Archive for April, 2012

Harvard Faculty Memo Criticizes High Journals Prices, Supports Alternatives

Wednesday, April 25th, 2012

The faculty advisory committee to the Harvard University Library has issued a memorandum to all faculty criticizing the high and ever-increasing prices of journal titles and packages.  The memo notes that “…major periodical subscriptions, especially to electronic journals published by historically key providers, cannot be sustained: continuing these subscriptions on their current footing is financially untenable. Doing so would seriously erode collection efforts in many other areas, already compromised.”

Among other actions, the memo recommends that faculty publish in Harvard’s open access repository and open access journals and consider resigning from editorial boards of journals that will not consider open access publishing models or publishers with more reasonable pricing models.

Directory of Open Access Books Launched in Beta

Tuesday, April 24th, 2012

A beta version of a Directory of Open Access Books has been launched to gather user feedback, which will be used to develop it further. The contents, focused on peer-reviewed books published under an open access license, currently total approximately 750 books from more than twenty publishers; academic publishers are invited to submit metadata for their open access books. The directory comprises a searchable index linked to full text on publishers’ websites.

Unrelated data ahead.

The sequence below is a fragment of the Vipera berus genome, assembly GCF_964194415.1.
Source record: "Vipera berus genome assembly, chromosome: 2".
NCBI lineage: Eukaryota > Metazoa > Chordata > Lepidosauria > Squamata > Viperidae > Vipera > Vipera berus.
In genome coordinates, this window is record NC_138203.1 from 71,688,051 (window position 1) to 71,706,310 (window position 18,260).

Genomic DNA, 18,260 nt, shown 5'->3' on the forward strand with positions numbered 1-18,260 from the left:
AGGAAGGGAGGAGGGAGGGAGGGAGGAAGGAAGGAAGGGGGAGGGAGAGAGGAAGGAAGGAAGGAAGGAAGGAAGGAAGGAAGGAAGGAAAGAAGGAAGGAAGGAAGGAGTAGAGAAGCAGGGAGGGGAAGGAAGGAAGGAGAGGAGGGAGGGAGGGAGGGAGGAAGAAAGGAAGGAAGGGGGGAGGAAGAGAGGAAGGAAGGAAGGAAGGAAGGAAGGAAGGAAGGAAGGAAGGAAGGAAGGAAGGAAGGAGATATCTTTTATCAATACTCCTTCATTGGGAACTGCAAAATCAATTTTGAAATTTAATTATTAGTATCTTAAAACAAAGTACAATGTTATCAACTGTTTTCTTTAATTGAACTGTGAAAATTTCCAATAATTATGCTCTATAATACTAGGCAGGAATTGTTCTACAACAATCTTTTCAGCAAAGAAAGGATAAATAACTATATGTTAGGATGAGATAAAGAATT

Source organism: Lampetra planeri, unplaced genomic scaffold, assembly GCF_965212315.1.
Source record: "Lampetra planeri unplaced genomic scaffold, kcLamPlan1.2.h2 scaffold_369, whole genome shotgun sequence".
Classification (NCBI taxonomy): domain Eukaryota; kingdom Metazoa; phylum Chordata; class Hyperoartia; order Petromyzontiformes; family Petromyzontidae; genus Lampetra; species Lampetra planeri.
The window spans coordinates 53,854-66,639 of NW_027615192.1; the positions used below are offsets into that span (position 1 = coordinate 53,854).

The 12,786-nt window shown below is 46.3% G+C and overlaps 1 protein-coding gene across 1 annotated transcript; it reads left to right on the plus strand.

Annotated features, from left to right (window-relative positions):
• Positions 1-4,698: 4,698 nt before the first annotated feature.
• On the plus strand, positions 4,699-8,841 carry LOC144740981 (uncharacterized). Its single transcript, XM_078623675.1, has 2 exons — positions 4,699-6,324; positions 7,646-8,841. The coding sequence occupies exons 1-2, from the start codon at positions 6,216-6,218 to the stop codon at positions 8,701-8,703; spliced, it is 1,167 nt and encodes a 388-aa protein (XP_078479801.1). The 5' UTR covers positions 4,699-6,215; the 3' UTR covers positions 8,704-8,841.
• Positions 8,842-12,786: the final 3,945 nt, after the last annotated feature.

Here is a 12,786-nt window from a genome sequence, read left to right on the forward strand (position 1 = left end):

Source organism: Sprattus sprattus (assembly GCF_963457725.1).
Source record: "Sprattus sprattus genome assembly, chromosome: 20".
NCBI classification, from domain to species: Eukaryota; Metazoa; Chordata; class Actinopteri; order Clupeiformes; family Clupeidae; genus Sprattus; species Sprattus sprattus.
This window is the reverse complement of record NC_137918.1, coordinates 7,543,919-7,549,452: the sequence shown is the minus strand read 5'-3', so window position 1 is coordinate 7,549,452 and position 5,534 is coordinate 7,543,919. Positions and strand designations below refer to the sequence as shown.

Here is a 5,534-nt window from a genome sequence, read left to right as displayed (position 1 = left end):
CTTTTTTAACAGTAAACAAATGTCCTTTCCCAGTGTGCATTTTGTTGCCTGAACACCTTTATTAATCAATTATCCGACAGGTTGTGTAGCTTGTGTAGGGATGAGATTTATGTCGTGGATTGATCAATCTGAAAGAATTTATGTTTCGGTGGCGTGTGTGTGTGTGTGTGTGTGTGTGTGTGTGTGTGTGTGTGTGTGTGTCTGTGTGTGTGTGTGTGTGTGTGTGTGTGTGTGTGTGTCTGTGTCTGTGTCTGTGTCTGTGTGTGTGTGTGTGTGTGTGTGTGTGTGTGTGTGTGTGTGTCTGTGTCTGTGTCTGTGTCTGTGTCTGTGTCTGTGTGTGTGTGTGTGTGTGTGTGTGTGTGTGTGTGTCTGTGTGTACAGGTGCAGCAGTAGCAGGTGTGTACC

Economist Editorial Supports Public Access to Funded Research

Friday, April 13th, 2012

An editorial in the April 14, 2012, edition of The Economist comes out strongly in favor of public access to articles resulting from goverment-funded research: “Government bodies that fund academic research should require that the results be made available free to the public. So should charities that fund research.”

World Bank Announces Open Access Policy

Tuesday, April 10th, 2012

The World Bank will implement a new open access policy for its research outputs and knowledge products as of July 1, 2012.  As the policy’s first phase, the bank has launched an “open knowledge repository” and adopted Creative Commons copyright licenses.  Under the new policy, anyone will be able to use, re-use, and redistribute most World Bank knowledge products and research outputs for commercial or non-commercial purposes. 

The policy will also apply to the institution’s two journals, World Bank Research Observer and World Bank Economic Review, which are published by Oxford University Press. In accordance with the terms of the third-party publisher agreements, this content will be subject to publishing embargoes, but the amount of time it takes for externally published World Bank content to be included in its institutional repository is expected to diminish over time.